Police Dogs

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Chapter 18

Bay of Cubes

     In my world, new friends literally pop out of the woodwork. Doug Hechter is an over-the-top craftsman and project manager (and Deadhead) who was hired to construct the huge bay full of cubicles for all kinds of our desk workers; each with a niche for a computer monitor, some file cabinets, electric outlets and phone lines. Clusters of 4 desks stood on short concrete platforms. Before the slab had been poured, a network of channels and conduits had been laid down so that all the electrical, phone and computer cables would all come up in the center of each workstation without wires on the floor.

     George Powell had designed the whole arrangement down to the details of the walnut trim, and the cloth covered panels; gray of course, and the carpet, gray also.

     It was an enormous project of cabinetry, 48 workstations, and Doug Hechter was brought onboard to pull it off. Hundreds of identical pieces of plywood needed to be cut, rabbeted and dadoed with precision. Thousands of feet of walnut trim needed to be milled with bullnose and a channel, then precisely cut and mitered. Hundreds of panels needed to be stretched with padding and cloth and installed.

     Doug set up his shop in one of the future production bays that wasn't in use yet. He needed a lot of space for his staging area. He enlisted some of us Powell employees to help with the volume of tasks: Jamie Johnston from the woodshop, George Totten from R&D, me and Ves from Facilities. We had shop tools, spray booths and a great variety of skills.

     By the time Doug had finished and moved on, we had become good friends. Years later he would connect me with some truly exceptional projects; exotic mansions, I'd have to call them. He had been part of a communal tribe in the woods of the Navarro Ridge, in Mendocino County, back in the 1970's. Long after I left Powell and moved to Northern California again, I got to meet and work with remaining members of his free spirited commune on a palace of recycled redwood near Sebastopol in Northern California. They in turn have become close friends of mine and adventures with them continue to this day. Anyway, the cubicle bay was finished, and JW and I were living there in the Lemon House. Besides doing my regular job in Facilities, I had to keep an eye on the comings and goings of everyone and anyone after hours, at night, and on weekends. I couldn't be awake all the time so we began to enlist some of our production workers to spend the night inside the building for a little extra pay. There had been some pilfering of materials during the construction phase that wasn’t too concerning. But one was an inside job where somebody working for one of the subcontractors left an extension ladder up the 20-foot side of the building so he and his buddy could gain access to the unlocked doors on the roof after hours. Our man in the building heard them come in and fearlessly raced up to confront them. Hearing someone coming, the intruders ran back out on the roof and were scrambling down the ladder, when our man emerged with a carbine in his hand and yelling in Cambodian. They made it to the bottom of the ladder without breaking any bones and raced off terrified in their pickup truck. I didn't know he was going to bring a gun; it was never discussed.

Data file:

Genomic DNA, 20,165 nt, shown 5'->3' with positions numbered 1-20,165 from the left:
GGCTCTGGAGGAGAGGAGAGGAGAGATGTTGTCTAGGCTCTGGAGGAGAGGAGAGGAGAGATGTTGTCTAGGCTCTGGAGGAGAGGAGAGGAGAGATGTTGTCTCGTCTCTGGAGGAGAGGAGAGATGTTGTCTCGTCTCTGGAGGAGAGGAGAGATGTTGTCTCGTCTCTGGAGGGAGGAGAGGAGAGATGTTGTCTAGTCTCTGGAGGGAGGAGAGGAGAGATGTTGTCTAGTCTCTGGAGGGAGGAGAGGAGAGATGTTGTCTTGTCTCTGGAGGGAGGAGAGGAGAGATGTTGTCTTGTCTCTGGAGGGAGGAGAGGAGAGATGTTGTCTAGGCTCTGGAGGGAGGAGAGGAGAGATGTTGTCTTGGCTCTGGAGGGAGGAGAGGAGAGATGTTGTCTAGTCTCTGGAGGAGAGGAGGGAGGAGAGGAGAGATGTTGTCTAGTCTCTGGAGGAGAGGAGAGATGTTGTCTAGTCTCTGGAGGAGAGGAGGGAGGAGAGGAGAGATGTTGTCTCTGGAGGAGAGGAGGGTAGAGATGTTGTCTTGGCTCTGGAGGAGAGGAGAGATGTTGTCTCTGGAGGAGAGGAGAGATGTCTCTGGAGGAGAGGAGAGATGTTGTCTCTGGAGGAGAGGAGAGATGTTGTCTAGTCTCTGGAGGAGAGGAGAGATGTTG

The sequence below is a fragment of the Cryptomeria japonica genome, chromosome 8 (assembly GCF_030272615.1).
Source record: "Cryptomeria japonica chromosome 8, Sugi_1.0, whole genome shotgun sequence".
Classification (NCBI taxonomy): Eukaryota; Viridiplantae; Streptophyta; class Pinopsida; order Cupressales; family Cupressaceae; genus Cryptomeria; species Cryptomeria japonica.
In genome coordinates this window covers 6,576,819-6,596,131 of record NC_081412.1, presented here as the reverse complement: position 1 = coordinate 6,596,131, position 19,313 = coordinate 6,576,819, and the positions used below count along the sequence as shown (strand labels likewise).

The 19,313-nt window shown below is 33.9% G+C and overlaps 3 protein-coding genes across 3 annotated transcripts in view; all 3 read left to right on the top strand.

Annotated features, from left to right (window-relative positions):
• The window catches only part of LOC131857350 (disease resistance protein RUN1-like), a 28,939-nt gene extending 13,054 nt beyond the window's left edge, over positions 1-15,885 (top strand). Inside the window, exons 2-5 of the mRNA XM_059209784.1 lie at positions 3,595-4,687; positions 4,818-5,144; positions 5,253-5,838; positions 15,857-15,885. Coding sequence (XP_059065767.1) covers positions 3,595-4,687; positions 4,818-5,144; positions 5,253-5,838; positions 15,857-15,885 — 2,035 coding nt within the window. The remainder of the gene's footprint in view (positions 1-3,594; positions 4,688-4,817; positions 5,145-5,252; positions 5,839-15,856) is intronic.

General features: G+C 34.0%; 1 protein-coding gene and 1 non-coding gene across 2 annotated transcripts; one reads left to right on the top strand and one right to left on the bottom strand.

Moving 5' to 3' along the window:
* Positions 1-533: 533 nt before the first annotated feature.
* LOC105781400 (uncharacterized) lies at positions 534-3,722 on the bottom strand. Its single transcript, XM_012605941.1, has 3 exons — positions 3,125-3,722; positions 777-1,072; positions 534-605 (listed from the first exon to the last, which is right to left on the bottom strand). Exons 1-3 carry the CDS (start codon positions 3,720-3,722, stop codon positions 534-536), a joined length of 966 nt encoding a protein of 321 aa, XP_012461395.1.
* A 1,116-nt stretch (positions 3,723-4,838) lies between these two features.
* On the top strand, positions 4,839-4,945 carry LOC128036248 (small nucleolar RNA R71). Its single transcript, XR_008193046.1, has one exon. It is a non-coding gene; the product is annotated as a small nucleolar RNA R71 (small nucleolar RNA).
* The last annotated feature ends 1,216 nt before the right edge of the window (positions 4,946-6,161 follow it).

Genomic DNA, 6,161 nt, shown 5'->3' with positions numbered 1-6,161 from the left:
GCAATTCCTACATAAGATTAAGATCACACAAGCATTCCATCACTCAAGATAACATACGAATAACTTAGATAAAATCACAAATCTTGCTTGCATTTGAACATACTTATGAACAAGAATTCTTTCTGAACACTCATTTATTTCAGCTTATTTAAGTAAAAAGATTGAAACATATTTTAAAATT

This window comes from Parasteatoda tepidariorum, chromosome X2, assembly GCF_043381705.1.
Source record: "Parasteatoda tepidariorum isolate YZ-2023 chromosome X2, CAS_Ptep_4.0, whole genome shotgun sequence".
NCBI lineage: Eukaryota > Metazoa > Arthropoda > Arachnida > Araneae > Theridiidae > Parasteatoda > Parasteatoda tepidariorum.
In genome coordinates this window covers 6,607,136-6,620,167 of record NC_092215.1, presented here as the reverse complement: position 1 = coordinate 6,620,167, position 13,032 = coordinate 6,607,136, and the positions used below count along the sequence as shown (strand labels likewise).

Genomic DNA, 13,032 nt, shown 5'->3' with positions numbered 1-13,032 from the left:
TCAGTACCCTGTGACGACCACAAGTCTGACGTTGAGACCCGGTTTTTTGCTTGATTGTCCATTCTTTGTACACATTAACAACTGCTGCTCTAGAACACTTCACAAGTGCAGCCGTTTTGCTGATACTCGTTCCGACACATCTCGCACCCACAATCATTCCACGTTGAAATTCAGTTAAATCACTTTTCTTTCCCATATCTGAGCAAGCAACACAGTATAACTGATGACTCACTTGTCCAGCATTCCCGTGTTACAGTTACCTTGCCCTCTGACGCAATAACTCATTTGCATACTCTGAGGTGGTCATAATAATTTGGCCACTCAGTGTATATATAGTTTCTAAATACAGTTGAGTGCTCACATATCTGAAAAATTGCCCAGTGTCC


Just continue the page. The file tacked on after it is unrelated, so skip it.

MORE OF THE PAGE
Since we didn't want anybody to get shot, and the unfinished building began to be occupied by departments whose areas were completed, a private security company was hired to provide a watchman to patrol the exterior for an 8 hour period at night, so I could get some sleep. The building was finished enough that most production bays were up and running, the indoor SkateZone was half finished and all departments like Personnel, Sales, Promotions, Management, that had been scattered about our Gutierrez St. complex were now all housed in Doug Hechter's Great Hall of Cubicles. The building had an elaborate alarm system that would show on a panel the opening and closing of every door, of which there were over 100. But the building was not finished, and the alarm system was not operational. At closing time, I would make my rounds, locking all doors to the exterior, then settle in for the evening at the Lemon House.